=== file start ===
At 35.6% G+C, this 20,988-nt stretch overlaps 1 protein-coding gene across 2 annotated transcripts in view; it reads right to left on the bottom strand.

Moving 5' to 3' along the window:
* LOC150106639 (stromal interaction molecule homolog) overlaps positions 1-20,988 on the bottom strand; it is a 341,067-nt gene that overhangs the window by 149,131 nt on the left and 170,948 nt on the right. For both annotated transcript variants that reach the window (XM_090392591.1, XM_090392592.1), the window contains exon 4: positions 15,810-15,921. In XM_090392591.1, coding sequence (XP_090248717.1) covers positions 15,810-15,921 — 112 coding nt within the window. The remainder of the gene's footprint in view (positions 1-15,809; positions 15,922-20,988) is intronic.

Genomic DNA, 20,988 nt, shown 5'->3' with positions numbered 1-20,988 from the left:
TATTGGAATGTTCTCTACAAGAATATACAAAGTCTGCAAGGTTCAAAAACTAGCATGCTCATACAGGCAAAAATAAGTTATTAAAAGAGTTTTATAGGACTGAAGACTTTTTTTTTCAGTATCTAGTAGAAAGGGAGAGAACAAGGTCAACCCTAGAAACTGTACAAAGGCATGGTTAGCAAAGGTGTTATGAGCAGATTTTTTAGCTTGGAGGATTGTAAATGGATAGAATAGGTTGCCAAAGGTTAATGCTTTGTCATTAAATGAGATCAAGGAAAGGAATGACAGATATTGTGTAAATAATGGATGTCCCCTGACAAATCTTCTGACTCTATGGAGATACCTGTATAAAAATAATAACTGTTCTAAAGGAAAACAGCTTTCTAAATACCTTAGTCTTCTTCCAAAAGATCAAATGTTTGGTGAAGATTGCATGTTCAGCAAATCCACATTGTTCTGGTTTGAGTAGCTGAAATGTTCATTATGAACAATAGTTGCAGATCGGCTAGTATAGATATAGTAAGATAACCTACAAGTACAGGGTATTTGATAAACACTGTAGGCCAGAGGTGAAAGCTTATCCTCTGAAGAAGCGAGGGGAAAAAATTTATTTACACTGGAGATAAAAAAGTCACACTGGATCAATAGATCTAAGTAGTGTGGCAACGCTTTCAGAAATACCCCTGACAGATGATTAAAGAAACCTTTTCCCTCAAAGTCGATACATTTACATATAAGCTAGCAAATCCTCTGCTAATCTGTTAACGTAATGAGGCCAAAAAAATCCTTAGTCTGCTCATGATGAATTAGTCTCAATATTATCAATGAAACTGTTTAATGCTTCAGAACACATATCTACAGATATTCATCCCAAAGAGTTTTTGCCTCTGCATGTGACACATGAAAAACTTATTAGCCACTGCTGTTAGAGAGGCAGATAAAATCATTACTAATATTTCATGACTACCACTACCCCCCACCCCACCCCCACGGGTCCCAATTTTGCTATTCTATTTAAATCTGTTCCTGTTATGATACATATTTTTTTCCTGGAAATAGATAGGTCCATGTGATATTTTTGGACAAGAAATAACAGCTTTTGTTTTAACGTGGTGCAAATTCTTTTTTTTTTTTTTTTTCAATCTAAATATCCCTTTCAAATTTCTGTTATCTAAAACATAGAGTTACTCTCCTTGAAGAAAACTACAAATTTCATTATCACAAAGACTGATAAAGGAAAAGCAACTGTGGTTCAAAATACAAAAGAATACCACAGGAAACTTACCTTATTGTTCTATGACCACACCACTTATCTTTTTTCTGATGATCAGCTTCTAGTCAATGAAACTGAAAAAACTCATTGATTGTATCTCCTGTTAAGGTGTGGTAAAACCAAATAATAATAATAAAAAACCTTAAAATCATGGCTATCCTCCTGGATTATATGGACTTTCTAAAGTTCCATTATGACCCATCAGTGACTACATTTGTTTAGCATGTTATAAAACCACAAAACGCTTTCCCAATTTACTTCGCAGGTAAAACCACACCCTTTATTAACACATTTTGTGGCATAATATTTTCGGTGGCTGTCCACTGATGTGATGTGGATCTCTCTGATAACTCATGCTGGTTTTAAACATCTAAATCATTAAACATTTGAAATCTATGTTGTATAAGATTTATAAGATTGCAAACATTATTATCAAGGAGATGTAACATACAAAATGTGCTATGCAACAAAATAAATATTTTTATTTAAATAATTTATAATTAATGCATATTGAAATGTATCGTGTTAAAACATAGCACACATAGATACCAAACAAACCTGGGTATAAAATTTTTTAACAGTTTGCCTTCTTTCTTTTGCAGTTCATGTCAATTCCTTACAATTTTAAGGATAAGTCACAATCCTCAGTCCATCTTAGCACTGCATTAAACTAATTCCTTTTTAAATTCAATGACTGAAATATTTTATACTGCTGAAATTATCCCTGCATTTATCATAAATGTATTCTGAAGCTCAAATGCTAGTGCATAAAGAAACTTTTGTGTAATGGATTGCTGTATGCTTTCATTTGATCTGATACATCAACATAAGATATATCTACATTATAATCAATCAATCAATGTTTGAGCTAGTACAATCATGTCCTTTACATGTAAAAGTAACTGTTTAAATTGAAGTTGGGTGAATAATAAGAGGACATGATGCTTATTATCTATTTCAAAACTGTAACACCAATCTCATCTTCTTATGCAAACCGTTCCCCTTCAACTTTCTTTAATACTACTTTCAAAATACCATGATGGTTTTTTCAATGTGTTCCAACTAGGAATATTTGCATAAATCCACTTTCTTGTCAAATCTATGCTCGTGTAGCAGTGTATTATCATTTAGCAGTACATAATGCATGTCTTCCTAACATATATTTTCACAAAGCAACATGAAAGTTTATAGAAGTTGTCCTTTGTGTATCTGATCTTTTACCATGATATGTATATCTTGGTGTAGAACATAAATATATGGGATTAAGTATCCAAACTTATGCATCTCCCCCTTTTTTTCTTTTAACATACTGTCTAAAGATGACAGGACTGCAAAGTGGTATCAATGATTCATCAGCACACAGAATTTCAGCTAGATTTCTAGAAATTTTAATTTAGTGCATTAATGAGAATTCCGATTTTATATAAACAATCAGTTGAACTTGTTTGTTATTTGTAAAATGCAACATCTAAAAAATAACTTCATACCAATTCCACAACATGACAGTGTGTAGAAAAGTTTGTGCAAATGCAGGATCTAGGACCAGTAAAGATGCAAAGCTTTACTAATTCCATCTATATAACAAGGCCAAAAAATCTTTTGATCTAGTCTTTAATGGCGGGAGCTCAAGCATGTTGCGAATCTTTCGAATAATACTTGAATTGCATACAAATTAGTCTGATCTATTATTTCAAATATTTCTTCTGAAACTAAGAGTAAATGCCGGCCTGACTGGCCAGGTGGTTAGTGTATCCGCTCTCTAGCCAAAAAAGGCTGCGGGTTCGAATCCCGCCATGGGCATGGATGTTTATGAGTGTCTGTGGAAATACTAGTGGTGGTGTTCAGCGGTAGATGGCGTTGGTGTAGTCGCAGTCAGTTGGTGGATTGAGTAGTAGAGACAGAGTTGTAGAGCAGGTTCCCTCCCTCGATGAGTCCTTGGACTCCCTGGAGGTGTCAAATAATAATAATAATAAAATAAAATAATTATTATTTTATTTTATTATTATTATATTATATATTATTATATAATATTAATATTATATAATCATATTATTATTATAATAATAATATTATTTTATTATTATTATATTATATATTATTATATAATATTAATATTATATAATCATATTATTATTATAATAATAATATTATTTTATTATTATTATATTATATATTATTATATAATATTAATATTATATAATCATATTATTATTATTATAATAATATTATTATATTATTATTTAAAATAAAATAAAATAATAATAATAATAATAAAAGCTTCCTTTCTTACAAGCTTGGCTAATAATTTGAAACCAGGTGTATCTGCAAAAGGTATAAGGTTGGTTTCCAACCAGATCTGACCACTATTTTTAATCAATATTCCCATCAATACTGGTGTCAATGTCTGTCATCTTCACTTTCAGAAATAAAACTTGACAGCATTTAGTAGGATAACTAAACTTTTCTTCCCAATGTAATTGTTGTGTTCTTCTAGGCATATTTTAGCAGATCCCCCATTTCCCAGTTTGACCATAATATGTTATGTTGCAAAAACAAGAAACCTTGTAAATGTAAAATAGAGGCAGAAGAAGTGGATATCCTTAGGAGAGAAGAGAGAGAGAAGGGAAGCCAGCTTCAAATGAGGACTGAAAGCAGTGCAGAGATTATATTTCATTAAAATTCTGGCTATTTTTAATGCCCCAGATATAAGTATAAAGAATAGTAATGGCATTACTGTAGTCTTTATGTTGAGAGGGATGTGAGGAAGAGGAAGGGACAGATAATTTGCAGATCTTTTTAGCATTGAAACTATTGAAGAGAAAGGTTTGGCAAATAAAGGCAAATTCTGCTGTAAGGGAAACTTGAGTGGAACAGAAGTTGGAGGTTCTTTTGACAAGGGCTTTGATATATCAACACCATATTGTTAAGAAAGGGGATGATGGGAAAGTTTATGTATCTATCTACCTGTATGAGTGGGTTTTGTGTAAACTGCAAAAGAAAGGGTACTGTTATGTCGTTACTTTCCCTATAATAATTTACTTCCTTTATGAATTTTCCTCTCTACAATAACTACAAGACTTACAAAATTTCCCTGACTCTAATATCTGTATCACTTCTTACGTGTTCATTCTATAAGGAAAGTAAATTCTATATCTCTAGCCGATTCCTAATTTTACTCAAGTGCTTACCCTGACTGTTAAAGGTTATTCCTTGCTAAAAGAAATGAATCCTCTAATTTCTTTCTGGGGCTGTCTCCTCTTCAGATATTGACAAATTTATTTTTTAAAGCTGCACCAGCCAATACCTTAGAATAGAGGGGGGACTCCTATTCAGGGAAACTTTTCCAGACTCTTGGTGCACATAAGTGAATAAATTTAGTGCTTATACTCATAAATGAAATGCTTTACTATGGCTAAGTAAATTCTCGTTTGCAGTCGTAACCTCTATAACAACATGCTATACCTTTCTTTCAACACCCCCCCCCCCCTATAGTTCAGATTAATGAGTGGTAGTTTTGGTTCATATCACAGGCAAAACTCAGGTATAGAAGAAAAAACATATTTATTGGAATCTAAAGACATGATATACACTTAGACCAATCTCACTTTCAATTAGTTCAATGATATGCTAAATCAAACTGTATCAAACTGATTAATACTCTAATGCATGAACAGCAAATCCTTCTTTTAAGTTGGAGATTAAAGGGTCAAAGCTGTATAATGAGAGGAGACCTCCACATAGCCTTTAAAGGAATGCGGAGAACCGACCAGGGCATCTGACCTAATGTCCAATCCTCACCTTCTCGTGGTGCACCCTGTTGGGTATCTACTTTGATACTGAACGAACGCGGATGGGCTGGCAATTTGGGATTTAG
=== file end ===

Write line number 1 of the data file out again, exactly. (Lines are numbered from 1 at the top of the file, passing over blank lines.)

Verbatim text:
At 35.6% G+C, this 20,988-nt stretch overlaps 1 protein-coding gene across 2 annotated transcripts in view; it reads right to left on the bottom strand.